Silverman v. AHCCCS – 6/22/2023
Arizona Court of Appeals, Division 1 holds that redaction-by-encryption does not create a new document for purposes of Arizona’s public records law.
In February 2020, a group of journalists investigating issues related to services for Arizonans with developmental disabilities made a public records request to the Arizona Health Care Cost Containment System (“AHCCCS”) for records related to the Arizona Long-Term Care System. The journalists knew that certain information would have to be redacted for privacy reasons, but their request included data across many of AHCCCS’s databases. So, they requested that where personally identifying information was used as a unique identifier across multiple sources of information, AHCCCS replace that information with a new unique identifier, such as a hash key, rather than simply redact that information. AHCCCS asserted that the creation of a new identifier would be the creation of new records, which it was not required to do under Arizona public records law and denied the request to do so.
The journalists filed a special action in superior court to compel AHCCCS to comply with their request. AHCCCS moved to dismiss, again arguing that replacing personally identifying information with a new identifier constituted creation of a new record. The superior court agreed with AHCCCS and dismissed the journalists’ special action. The journalists appealed.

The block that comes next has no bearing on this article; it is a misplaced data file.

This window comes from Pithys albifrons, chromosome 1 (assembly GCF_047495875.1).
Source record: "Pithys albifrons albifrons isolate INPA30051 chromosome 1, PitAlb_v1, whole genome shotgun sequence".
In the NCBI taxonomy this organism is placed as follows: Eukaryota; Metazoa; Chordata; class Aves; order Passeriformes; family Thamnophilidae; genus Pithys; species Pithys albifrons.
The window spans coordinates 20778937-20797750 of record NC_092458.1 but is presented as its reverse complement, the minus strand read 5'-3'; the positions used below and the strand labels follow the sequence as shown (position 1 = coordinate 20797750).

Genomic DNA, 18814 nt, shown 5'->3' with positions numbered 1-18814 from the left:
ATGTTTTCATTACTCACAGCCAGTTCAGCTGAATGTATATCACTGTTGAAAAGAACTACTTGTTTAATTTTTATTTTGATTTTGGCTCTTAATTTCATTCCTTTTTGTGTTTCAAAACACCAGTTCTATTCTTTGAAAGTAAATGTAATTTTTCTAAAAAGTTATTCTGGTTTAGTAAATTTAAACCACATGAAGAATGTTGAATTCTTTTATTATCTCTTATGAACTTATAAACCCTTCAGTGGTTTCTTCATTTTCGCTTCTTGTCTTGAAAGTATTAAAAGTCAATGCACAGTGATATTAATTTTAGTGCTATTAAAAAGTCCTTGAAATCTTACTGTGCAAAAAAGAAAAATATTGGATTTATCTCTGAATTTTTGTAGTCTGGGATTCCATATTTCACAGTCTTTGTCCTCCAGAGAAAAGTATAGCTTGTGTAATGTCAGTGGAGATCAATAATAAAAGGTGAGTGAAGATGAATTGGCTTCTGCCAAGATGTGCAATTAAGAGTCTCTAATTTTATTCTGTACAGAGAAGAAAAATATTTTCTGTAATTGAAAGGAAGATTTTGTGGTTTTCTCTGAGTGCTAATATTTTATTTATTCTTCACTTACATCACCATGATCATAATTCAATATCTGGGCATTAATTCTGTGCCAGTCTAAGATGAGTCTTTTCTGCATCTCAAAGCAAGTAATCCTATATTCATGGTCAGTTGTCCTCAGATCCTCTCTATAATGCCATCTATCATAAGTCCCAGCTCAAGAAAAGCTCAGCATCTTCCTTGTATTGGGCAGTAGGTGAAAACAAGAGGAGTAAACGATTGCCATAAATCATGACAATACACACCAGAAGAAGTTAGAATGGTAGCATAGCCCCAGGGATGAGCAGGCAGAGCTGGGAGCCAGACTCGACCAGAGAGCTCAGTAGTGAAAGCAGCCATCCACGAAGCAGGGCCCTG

On appeal, the Arizona Court of Appeals, Division 1, reversed the superior court and remanded for further proceedings. The Court, in staying true to the longstanding rule that the public is entitled to the “real record,” held that the replacement of confidential information with a new unique identifier—redaction-by-encryption—did not constitute the creation of a new record. The Court reached this conclusion by focusing on what exactly was being redacted. Here, the journalists were asking that, even if the information had to be redacted, AHCCCS should nonetheless not be allowed to redact the function of that information, which is using it to link the information across several databases. The former would constitute the creation of a new record; the latter does not. Because the journalists’ request was aimed only at preserving function, it did not constitute the creation of a new record.
In reaching this conclusion, the Court noted that encryption-by-redaction was different from more traditional redaction approaches. But the Court also noted that as public records are increasingly stored in new formats, public entities will be increasingly called on to disclose those records in new ways. Here, the journalists’ request represented a more tailored form of redaction best suited to the disclosure of the “real record.”
Because the journalists’ special action was dismissed at the pleadings stage, the Court remanded for further proceedings so that the superior court could determine whether creation of a new unique identifier would impose an undue burden on AHCCCS.
Chief Judge Cattani authored the opinion for the Court, joined by Vice Chief Judge Gass and Judge Bailey.
Posted by: Joshua J. Messer